By Mike Cassidy
Bowen Smith is in the business of delivering the goods — literally.
As a senior vice president at PFC fulfillment, Smith is among those who work to get the growing number of ecommerce orders to their intended customers. It’s one of those behind-the-scenes jobs that you don’t hear much about unless something is going wrong.
Much of the buzz around ecommerce focuses on marketing and merchandising, using rapidly evolving technology to get the right product in front of the right customer at the right time.
But the work of Iowa-based PFC — taking orders, packing products and getting them to the right place quickly — has been undergoing a technological transformation as dramatic as the one that is reimagining the front end of ecommerce that most consumers are much more familiar with.
Talking with Smith, which I did recently at Shop.org 2017, is a reminder of how involved the process of buying online is. While there is little doubt that the advances in personalization, site search and behavioral analytics has been a key to ecommerce’s growing prominence, they represent only the start of creating a memorable customer experience.
When a consumer hits the buy button, it triggers an intricate chain of events that moves money, assesses the potential for fraud, locates inventory and sees to it that the right product gets to the right customer.
When any part of that chain breaks, or if any of the processes that the chain represents are slowed down, customers become frustrated and less likely to visit that particular ecommerce retailer again — no matter who was at fault.
More and more, merchants are realizing that building a great customer experience requires paying as much attention to the back end of ecommerce as they do to the front-end efforts to attract customers to their sites and products in the first place.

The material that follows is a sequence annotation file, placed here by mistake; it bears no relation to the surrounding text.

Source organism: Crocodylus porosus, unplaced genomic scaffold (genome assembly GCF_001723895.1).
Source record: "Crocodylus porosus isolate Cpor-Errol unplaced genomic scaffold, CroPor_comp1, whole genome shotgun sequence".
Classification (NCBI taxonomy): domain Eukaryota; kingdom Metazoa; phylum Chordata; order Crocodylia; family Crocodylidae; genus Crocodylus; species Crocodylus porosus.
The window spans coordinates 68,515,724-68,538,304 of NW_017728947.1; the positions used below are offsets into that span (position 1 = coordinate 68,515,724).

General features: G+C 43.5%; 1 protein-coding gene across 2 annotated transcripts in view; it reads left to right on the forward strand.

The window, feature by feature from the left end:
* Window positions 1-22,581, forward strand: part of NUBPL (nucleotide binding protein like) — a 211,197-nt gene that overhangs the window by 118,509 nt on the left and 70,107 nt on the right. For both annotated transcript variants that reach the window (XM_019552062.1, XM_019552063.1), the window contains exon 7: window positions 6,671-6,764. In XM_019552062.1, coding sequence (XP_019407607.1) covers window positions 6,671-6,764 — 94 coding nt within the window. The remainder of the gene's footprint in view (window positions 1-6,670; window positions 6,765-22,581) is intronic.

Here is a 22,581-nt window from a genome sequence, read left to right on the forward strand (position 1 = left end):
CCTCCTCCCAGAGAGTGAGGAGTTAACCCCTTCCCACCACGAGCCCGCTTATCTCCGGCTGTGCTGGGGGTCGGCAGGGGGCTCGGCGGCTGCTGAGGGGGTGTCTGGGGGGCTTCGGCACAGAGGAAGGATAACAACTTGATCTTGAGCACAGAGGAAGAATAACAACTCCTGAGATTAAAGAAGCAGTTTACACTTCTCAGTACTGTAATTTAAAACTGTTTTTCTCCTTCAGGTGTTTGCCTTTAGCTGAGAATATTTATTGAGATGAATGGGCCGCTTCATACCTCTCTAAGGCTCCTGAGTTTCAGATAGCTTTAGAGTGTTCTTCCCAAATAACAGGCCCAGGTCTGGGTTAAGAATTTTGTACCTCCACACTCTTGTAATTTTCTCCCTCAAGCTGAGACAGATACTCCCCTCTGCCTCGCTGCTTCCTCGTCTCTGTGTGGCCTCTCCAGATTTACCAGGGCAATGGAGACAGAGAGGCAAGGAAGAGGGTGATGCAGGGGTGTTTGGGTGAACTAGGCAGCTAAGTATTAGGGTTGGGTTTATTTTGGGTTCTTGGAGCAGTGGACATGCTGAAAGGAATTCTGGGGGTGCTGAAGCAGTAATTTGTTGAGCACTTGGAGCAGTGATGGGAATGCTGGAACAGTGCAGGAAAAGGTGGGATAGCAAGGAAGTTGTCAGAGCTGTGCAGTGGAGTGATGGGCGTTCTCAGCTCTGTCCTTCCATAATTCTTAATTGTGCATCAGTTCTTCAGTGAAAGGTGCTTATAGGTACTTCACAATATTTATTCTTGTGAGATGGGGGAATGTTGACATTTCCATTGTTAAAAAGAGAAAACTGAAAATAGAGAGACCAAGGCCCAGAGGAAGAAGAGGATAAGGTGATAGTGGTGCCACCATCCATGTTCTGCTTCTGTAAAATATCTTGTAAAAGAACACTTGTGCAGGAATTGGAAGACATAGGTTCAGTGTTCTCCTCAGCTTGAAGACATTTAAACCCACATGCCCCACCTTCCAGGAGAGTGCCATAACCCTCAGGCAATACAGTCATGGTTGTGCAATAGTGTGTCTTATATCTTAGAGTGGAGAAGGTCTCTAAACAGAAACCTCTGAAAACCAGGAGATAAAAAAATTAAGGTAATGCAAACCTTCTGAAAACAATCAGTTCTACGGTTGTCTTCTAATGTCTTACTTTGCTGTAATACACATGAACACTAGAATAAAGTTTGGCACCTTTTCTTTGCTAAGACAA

Arik Levy, CEO of Luxer One, who was also at Shop.org in Los Angeles, has noticed the same trend that Smith talked to me about.
“Retailers are spending millions and millions of dollars on improving their ecommerce websites and that experience — ‘how do we do retargeting and customize the experience? And how do we make the online experience fantastic?’” said Levy, whose Sacramento, Calif., company provides public-access package lockers for ecommerce deliveries.
But they often lose focus “when it comes to actually getting the package into the consumer’s hands,” he added.
Forward-thinking merchants are turning to technology to help them speed up and scale up their operations at a time when consumers’ expectations are rising and online competition from the likes of Amazon, Walmart and innovative online pure plays is increasing.
Bowen Smith and many of PFC’s competitors understand that they need to evolve quickly to keep pace with customers’ increasingly high standards. And many are turning to machine learning and other technology tools to help them keep up.
For those merchants, more than most, every day is a race against time.
Mike Cassidy is Signifyd’s storyteller. Contact him at firstname.lastname@example.org; follow him on Twitter at @mikecassidy.